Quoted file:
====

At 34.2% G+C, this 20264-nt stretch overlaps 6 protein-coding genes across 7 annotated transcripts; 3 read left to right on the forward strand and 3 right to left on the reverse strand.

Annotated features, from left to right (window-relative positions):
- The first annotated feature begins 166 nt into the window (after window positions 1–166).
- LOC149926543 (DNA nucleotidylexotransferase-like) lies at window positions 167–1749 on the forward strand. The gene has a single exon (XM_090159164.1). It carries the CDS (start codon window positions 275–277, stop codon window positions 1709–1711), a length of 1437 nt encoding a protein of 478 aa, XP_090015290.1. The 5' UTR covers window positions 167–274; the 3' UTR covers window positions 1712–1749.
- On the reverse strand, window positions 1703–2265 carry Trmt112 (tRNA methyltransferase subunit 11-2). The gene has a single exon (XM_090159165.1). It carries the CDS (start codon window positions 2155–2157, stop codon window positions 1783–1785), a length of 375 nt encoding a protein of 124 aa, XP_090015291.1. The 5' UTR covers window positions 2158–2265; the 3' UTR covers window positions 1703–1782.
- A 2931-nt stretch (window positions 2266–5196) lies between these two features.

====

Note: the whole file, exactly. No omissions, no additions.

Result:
At 34.2% G+C, this 20264-nt stretch overlaps 6 protein-coding genes across 7 annotated transcripts; 3 read left to right on the forward strand and 3 right to left on the reverse strand.

Annotated features, from left to right (window-relative positions):
- The first annotated feature begins 166 nt into the window (after window positions 1–166).
- LOC149926543 (DNA nucleotidylexotransferase-like) lies at window positions 167–1749 on the forward strand. The gene has a single exon (XM_090159164.1). It carries the CDS (start codon window positions 275–277, stop codon window positions 1709–1711), a length of 1437 nt encoding a protein of 478 aa, XP_090015290.1. The 5' UTR covers window positions 167–274; the 3' UTR covers window positions 1712–1749.
- On the reverse strand, window positions 1703–2265 carry Trmt112 (tRNA methyltransferase subunit 11-2). The gene has a single exon (XM_090159165.1). It carries the CDS (start codon window positions 2155–2157, stop codon window positions 1783–1785), a length of 375 nt encoding a protein of 124 aa, XP_090015291.1. The 5' UTR covers window positions 2158–2265; the 3' UTR covers window positions 1703–1782.
- A 2931-nt stretch (window positions 2266–5196) lies between these two features.